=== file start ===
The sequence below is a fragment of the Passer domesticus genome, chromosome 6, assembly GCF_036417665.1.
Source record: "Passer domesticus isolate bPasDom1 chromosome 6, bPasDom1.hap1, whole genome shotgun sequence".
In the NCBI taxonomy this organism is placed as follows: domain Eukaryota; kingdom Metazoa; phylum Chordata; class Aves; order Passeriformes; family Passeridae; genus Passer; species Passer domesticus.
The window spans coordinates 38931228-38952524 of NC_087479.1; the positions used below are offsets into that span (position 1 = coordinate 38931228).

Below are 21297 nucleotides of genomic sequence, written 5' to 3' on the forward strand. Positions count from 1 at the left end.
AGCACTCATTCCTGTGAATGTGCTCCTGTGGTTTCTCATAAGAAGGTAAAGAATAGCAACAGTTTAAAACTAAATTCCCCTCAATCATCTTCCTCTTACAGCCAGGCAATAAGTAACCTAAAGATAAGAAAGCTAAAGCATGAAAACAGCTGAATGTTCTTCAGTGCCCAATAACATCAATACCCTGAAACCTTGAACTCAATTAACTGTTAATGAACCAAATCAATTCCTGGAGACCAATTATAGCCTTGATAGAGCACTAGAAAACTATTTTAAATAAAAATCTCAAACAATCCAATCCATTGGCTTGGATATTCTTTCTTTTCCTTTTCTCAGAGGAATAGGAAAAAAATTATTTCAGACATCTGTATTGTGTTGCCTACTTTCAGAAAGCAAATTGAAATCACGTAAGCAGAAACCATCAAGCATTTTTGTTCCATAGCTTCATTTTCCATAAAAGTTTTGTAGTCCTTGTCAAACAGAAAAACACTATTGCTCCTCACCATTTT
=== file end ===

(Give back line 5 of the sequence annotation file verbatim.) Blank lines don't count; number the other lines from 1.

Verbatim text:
Below are 21297 nucleotides of genomic sequence, written 5' to 3' on the forward strand. Positions count from 1 at the left end.